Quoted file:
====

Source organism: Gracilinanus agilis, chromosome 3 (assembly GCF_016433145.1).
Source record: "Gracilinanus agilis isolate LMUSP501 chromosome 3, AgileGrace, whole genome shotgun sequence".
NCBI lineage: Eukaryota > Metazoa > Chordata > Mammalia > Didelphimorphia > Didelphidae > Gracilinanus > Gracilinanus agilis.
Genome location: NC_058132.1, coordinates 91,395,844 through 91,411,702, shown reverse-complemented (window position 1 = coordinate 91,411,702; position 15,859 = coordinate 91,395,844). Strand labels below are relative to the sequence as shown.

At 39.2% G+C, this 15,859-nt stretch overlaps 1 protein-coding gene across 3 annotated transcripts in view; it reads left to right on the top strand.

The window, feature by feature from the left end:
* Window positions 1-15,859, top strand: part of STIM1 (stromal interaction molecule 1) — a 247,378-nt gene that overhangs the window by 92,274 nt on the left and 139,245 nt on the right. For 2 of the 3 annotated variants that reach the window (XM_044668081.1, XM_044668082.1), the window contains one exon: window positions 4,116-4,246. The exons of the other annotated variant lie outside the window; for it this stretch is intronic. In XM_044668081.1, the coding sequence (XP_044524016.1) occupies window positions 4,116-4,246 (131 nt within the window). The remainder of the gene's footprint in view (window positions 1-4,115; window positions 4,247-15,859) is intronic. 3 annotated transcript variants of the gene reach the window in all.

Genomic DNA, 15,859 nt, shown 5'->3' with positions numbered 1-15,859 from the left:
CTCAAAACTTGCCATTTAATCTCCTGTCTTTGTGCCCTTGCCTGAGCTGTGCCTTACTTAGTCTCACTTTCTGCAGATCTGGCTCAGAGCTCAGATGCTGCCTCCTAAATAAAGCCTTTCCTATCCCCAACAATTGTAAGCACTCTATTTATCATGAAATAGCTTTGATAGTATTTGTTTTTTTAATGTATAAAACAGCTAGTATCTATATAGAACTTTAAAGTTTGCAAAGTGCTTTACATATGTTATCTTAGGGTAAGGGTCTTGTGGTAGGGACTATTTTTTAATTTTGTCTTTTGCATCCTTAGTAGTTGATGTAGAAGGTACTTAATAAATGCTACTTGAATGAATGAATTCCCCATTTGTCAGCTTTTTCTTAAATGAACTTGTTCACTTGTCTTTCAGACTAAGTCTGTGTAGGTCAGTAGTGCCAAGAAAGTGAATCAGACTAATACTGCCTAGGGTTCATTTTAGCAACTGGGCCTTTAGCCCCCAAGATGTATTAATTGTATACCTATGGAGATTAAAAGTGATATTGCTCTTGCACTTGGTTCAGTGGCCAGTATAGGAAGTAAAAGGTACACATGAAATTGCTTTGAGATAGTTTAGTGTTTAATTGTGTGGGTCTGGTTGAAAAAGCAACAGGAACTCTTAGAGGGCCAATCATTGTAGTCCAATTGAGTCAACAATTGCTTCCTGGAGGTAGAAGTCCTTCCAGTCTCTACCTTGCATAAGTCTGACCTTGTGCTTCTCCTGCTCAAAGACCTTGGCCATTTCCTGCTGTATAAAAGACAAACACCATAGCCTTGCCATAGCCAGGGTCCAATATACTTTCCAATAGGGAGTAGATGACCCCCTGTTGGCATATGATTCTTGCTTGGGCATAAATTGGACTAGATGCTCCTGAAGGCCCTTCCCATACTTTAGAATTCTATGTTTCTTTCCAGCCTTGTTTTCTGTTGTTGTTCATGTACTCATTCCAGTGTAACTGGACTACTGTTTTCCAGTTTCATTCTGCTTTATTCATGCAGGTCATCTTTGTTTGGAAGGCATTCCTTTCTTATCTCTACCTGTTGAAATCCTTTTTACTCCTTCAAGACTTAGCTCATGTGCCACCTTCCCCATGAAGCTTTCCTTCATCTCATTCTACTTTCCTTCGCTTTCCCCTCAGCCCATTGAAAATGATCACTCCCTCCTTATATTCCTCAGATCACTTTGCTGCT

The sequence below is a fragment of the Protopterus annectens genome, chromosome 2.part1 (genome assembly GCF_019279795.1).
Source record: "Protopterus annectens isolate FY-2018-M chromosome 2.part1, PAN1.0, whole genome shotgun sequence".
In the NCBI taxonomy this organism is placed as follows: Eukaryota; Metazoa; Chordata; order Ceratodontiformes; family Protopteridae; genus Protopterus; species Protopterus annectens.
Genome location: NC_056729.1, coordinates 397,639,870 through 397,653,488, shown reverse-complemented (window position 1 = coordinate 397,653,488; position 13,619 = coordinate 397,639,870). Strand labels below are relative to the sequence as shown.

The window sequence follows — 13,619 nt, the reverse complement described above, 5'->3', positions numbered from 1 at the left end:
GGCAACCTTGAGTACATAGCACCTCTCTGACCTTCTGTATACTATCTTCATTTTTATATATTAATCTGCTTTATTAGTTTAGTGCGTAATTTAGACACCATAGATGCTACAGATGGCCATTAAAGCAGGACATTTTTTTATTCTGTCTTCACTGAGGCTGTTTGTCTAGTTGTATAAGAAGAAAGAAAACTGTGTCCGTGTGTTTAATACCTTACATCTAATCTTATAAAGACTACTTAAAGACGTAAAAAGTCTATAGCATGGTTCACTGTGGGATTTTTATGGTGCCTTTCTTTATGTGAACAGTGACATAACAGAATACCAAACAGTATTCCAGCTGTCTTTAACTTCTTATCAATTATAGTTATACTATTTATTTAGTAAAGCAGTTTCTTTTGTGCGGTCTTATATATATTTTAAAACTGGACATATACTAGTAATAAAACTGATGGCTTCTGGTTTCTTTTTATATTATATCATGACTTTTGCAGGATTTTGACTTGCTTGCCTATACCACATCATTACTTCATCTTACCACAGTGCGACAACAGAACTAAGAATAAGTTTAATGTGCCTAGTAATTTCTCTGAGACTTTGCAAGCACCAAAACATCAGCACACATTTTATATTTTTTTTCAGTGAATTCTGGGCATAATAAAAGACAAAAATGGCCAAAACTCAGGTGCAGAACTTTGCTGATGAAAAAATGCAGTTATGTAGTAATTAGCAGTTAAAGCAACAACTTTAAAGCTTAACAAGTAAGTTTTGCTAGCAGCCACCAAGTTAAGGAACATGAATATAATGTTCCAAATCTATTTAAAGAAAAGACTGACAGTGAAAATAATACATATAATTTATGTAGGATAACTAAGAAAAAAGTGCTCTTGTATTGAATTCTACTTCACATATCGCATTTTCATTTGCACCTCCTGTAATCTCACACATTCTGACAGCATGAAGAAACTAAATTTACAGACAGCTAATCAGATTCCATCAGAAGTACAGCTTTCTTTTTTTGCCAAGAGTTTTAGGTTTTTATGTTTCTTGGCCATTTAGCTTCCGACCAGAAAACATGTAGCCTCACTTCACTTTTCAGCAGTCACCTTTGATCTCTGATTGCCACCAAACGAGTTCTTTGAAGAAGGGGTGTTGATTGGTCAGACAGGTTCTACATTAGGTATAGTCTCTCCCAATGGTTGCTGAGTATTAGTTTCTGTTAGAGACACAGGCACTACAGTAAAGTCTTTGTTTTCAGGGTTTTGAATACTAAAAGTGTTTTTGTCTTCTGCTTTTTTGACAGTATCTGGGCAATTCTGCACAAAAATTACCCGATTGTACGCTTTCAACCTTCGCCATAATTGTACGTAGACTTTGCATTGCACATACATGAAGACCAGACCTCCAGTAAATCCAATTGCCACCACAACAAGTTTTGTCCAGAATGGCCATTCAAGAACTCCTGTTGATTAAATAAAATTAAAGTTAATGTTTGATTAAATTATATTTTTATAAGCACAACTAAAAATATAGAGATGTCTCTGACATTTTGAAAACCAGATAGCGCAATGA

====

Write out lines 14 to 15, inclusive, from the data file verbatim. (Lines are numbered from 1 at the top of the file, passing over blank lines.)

The window sequence follows — 13,619 nt, the reverse complement described above, 5'->3', positions numbered from 1 at the left end:
GGCAACCTTGAGTACATAGCACCTCTCTGACCTTCTGTATACTATCTTCATTTTTATATATTAATCTGCTTTATTAGTTTAGTGCGTAATTTAGACACCATAGATGCTACAGATGGCCATTAAAGCAGGACATTTTTTTATTCTGTCTTCACTGAGGCTGTTTGTCTAGTTGTATAAGAAGAAAGAAAACTGTGTCCGTGTGTTTAATACCTTACATCTAATCTTATAAAGACTACTTAAAGACGTAAAAAGTCTATAGCATGGTTCACTGTGGGATTTTTATGGTGCCTTTCTTTATGTGAACAGTGACATAACAGAATACCAAACAGTATTCCAGCTGTCTTTAACTTCTTATCAATTATAGTTATACTATTTATTTAGTAAAGCAGTTTCTTTTGTGCGGTCTTATATATATTTTAAAACTGGACATATACTAGTAATAAAACTGATGGCTTCTGGTTTCTTTTTATATTATATCATGACTTTTGCAGGATTTTGACTTGCTTGCCTATACCACATCATTACTTCATCTTACCACAGTGCGACAACAGAACTAAGAATAAGTTTAATGTGCCTAGTAATTTCTCTGAGACTTTGCAAGCACCAAAACATCAGCACACATTTTATATTTTTTTTCAGTGAATTCTGGGCATAATAAAAGACAAAAATGGCCAAAACTCAGGTGCAGAACTTTGCTGATGAAAAAATGCAGTTATGTAGTAATTAGCAGTTAAAGCAACAACTTTAAAGCTTAACAAGTAAGTTTTGCTAGCAGCCACCAAGTTAAGGAACATGAATATAATGTTCCAAATCTATTTAAAGAAAAGACTGACAGTGAAAATAATACATATAATTTATGTAGGATAACTAAGAAAAAAGTGCTCTTGTATTGAATTCTACTTCACATATCGCATTTTCATTTGCACCTCCTGTAATCTCACACATTCTGACAGCATGAAGAAACTAAATTTACAGACAGCTAATCAGATTCCATCAGAAGTACAGCTTTCTTTTTTTGCCAAGAGTTTTAGGTTTTTATGTTTCTTGGCCATTTAGCTTCCGACCAGAAAACATGTAGCCTCACTTCACTTTTCAGCAGTCACCTTTGATCTCTGATTGCCACCAAACGAGTTCTTTGAAGAAGGGGTGTTGATTGGTCAGACAGGTTCTACATTAGGTATAGTCTCTCCCAATGGTTGCTGAGTATTAGTTTCTGTTAGAGACACAGGCACTACAGTAAAGTCTTTGTTTTCAGGGTTTTGAATACTAAAAGTGTTTTTGTCTTCTGCTTTTTTGACAGTATCTGGGCAATTCTGCACAAAAATTACCCGATTGTACGCTTTCAACCTTCGCCATAATTGTACGTAGACTTTGCATTGCACATACATGAAGACCAGACCTCCAGTAAATCCAATTGCCACCACAACAAGTTTTGTCCAGAATGGCCATTCAAGAACTCCTGTTGATTAAATAAAATTAAAGTTAATGTTTGATTAAATTATATTTTTATAAGCACAACTAAAAATATAGAGATGTCTCTGACATTTTGAAAACCAGATAGCGCAATGA